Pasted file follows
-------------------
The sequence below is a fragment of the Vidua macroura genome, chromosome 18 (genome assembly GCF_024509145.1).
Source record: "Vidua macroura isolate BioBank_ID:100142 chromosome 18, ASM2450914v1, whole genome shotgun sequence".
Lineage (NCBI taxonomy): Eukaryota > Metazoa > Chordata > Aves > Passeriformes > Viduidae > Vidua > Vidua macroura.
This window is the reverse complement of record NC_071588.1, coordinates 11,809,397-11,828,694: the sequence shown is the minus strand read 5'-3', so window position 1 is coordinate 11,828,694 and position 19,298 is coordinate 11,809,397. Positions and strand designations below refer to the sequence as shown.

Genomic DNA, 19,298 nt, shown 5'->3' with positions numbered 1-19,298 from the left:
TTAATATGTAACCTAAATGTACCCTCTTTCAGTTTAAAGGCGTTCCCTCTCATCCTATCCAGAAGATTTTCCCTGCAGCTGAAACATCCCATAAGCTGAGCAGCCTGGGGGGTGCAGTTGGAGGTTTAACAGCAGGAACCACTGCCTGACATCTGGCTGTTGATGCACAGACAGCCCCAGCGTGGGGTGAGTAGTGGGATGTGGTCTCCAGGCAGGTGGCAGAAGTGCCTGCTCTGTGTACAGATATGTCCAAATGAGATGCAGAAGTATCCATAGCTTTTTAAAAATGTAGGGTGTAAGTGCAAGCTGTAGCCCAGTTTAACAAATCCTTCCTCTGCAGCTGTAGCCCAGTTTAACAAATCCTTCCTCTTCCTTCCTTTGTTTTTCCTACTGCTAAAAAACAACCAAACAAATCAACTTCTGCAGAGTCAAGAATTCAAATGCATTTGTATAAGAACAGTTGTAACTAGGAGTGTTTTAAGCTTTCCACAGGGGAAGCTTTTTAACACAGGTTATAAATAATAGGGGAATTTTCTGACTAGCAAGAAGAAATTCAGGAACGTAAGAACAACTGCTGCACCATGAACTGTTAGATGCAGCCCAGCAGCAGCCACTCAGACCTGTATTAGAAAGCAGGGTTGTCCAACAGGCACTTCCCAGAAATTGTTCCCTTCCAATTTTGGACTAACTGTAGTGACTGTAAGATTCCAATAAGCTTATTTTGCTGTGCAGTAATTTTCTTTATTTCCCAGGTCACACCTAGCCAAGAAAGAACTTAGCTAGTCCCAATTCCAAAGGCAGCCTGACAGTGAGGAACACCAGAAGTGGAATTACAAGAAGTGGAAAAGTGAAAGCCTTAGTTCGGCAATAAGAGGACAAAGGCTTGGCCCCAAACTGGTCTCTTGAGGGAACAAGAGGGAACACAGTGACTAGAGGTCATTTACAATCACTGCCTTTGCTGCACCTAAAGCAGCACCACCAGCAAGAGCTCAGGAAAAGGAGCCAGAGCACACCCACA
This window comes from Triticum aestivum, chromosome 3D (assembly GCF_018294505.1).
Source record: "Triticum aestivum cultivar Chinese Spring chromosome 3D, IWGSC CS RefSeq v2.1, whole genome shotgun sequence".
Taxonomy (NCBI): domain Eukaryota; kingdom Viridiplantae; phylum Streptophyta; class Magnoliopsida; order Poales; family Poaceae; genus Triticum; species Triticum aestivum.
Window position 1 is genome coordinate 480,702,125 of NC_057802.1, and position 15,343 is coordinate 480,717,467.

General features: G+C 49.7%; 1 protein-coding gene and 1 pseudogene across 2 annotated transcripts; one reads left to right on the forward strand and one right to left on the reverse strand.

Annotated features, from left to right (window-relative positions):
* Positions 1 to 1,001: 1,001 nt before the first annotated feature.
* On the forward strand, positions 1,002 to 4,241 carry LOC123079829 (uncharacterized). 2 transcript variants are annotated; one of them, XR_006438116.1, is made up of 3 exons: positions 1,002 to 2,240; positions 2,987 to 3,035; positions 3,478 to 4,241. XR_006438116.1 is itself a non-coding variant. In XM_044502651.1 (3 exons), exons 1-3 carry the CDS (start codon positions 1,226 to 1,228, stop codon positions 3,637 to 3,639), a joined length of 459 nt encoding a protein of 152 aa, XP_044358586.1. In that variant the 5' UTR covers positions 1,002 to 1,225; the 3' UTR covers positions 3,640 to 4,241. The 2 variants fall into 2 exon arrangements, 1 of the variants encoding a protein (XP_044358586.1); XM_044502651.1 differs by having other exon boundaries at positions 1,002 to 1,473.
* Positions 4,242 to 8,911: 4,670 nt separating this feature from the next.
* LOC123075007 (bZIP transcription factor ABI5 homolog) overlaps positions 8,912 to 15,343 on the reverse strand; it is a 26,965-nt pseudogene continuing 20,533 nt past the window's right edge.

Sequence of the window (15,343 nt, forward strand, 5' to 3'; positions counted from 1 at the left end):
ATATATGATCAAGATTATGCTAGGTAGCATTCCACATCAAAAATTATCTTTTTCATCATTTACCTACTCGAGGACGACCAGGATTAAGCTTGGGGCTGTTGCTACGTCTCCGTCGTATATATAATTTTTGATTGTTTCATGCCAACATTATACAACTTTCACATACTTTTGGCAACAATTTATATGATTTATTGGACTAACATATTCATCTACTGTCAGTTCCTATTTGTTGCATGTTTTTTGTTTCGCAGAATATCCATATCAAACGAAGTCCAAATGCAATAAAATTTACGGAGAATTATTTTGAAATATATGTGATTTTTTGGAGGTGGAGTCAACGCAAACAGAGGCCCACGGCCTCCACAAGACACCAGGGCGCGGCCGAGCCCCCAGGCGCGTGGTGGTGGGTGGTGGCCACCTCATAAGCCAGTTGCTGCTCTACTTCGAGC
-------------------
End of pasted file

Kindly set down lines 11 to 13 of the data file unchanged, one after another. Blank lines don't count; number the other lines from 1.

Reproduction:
General features: G+C 49.7%; 1 protein-coding gene and 1 pseudogene across 2 annotated transcripts; one reads left to right on the forward strand and one right to left on the reverse strand.

Annotated features, from left to right (window-relative positions):
* Positions 1 to 1,001: 1,001 nt before the first annotated feature.